Dallas Area Rapid Transit
Supporting record ridership puts premium on resourcefulness.
When commuters looked for options to $4-a-gallon gasoline, they came to transit in record numbers. Nationwide, trains and buses were filled, park-and-ride lots were jammed, customer service phone lines lit up, transit Web sites had record hits and transit operators paid record prices for fuel — particularly diesel.
Just as commuters scrambled for options, transit operators looked for solutions to the challenges created by this demand spike. Some raised fares, others modified or even cut service and some did both to manage skyrocketing costs. Dallas Area Rapid Transit (DART) modified existing service and added trips when possible. The crunch came as we were taking some light rail vehicles out of service to add new low-floor inserts. While we will get some relief with longer LRVs with more capacity, it’s a two-year project, so hardly a quick fix. Thanks to some aggressive agency-wide belt tightening, we’ve avoided a fare increase for now.
But while it’s easy for us to dwell on our challenges, we have the opportunity to make temporary ridership growth permanent by holding on to customers — both new and veteran. The key to managing these dramatic ridership changes is communicating with staff and customers.
Start with Employees
Front-line employees are the first ones to notice any change in day-to-day operations, good or bad. It was important to empower them with information about what we were doing to manage higher ridership and overcrowded parking lots. We reinforce their role as customer ambassadors. Using employee meetings hosted by executive management and online communication, we encouraged them to share our actions with our customers to make sure they knew we were doing everything possible to take care of them.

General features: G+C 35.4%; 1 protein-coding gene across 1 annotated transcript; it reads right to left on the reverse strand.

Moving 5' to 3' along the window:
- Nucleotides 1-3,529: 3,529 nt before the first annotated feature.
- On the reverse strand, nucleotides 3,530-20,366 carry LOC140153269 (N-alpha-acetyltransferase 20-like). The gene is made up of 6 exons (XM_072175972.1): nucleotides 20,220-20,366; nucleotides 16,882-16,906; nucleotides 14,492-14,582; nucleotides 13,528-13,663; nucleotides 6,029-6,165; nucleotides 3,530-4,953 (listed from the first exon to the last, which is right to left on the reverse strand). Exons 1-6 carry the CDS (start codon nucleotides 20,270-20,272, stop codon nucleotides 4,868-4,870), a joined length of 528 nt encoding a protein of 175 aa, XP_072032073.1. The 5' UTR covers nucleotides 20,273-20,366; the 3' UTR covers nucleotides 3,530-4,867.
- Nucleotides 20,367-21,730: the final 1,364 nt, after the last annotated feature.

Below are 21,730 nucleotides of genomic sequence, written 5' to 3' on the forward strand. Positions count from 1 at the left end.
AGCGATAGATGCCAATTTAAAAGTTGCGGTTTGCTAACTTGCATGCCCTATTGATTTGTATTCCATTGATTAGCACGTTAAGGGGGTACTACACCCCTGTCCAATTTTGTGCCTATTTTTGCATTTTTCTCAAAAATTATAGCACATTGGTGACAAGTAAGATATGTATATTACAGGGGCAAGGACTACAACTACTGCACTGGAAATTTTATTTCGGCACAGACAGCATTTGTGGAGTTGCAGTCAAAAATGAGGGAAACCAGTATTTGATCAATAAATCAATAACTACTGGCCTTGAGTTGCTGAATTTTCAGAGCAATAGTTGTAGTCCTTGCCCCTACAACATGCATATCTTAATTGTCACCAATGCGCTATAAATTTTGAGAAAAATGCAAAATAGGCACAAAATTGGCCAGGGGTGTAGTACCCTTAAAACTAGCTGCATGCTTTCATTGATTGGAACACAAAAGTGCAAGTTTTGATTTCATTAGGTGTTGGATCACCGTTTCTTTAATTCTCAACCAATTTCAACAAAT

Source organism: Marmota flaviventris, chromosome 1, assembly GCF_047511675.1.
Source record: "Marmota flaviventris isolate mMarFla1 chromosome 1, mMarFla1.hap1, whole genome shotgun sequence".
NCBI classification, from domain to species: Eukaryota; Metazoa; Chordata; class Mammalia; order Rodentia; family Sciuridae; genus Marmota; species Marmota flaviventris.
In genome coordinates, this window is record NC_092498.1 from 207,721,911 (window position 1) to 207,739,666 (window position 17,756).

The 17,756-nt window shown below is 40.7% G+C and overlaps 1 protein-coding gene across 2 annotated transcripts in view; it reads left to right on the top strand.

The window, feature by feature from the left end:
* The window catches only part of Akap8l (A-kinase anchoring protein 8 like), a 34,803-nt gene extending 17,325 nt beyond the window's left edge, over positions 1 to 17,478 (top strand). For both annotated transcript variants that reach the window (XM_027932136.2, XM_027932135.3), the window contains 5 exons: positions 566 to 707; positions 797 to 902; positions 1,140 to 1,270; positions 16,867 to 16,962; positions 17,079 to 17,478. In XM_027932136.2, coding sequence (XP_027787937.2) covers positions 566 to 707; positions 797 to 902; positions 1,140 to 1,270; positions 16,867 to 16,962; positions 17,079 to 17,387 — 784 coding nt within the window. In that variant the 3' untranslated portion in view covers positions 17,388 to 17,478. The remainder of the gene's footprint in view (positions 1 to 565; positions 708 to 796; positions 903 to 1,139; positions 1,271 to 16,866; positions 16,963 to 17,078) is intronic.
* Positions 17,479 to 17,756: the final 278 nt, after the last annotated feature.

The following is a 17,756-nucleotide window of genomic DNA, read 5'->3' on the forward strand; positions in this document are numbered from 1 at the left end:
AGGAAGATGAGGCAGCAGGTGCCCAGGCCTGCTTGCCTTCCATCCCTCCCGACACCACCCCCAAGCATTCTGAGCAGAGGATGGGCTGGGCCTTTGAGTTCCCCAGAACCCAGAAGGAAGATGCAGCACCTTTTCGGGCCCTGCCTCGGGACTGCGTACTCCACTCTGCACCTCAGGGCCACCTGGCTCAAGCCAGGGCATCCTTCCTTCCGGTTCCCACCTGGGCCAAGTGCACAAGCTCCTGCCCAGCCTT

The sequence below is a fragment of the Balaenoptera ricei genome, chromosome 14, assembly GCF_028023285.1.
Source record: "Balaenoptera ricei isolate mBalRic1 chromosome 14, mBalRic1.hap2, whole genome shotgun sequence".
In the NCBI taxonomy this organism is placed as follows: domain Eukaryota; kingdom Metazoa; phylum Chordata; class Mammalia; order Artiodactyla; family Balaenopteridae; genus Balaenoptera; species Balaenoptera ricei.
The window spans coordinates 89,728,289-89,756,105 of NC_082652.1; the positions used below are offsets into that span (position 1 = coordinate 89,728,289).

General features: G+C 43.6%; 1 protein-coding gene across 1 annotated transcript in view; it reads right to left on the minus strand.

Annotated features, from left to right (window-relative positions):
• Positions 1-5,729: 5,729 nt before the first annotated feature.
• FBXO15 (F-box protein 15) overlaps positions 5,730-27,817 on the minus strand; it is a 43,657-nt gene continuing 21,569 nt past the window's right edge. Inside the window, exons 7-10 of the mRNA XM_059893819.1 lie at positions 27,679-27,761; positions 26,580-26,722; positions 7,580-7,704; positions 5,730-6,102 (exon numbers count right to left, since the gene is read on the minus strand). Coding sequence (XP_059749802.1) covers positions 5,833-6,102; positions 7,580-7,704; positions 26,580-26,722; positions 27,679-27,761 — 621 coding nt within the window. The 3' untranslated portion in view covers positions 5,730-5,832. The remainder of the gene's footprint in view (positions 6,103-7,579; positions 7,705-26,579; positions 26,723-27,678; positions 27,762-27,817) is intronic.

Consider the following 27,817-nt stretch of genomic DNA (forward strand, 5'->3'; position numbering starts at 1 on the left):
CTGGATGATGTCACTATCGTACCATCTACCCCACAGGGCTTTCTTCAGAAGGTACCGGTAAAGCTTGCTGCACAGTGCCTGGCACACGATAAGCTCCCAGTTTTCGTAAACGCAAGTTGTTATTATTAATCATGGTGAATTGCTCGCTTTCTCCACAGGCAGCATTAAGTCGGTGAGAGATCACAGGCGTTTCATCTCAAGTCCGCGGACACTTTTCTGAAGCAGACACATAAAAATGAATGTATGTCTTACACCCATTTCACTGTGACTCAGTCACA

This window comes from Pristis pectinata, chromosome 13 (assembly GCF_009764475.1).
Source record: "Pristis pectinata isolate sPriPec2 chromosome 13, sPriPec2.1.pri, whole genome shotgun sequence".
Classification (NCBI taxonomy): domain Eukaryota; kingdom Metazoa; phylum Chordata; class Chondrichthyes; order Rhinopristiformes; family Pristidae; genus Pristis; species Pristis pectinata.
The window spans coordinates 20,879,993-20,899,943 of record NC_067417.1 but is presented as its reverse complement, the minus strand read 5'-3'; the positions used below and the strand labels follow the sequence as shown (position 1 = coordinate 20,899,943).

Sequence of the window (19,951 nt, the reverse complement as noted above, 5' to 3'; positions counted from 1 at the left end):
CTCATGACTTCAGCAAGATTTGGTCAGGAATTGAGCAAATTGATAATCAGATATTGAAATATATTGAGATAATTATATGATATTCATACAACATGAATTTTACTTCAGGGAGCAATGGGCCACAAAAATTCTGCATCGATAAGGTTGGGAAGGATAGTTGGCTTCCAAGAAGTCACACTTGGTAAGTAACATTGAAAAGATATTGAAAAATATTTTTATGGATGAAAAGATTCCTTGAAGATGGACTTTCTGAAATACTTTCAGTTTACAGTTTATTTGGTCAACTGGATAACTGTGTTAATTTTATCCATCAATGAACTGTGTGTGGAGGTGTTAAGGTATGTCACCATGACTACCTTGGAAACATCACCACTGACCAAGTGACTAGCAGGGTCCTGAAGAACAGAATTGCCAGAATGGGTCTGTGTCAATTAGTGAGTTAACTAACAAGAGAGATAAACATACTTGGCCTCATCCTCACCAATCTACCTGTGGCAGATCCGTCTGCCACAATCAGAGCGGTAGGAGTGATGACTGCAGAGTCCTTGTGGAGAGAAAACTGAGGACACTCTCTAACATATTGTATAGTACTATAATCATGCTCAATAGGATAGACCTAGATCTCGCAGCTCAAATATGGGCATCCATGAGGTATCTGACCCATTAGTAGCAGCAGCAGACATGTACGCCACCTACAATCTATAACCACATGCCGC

We heard our employees’ concerns about the impact of higher prices on their family budgets and the new stresses of record ridership. But we were also encouraged by their commitment to welcome new customers and continue taking care of the regulars on their routes.
Customer Communication is Critical
Daily transit customers have a routine. They take the same vehicle on the same route every day and often want to sit in the same seat. The double-digit influx of new customers disrupted those routines, and our regular customers want to know what we are going to do about it. At the same time, the new transit customer needs to know where to park, what time the bus or train leaves, how much to pay, who to pay, where to sit and when to get off. They’re looking for information and maybe even a little handholding.
Since many of our customers drive to their bus or train facility we needed to start by helping them find parking. We’re building more parking, but that won’t happen overnight. We created special materials, both print and online, to help them find a place to park. We also helped them better plan their commute by reminding them of schedule choices. By simply leaving a little earlier or a little later they could have a less crowded trip. We also found the local news media helpful in delivering this information.
As our customer service calls and Web site traffic revealed, new riders needed to know everything about using DART. Until $4 gasoline they’d frankly never considered transit. We also determined that many of the new customers started looking for information by going online. Working with customer service, our Web developer created a special page for new customers and gave it valuable Web site real estate so it was easy to find. We’re well aware that the rising price of gasoline in the past several months motivated the majority of our new customers to try us. Like most of our customers, they have personal autos and are coming to us because a daily pass is cheaper than a gallon of gasoline. In all of our ongoing external communication, particularly advertising and news media, we’ve continued stressing the economic value of transit compared with the personal car or truck.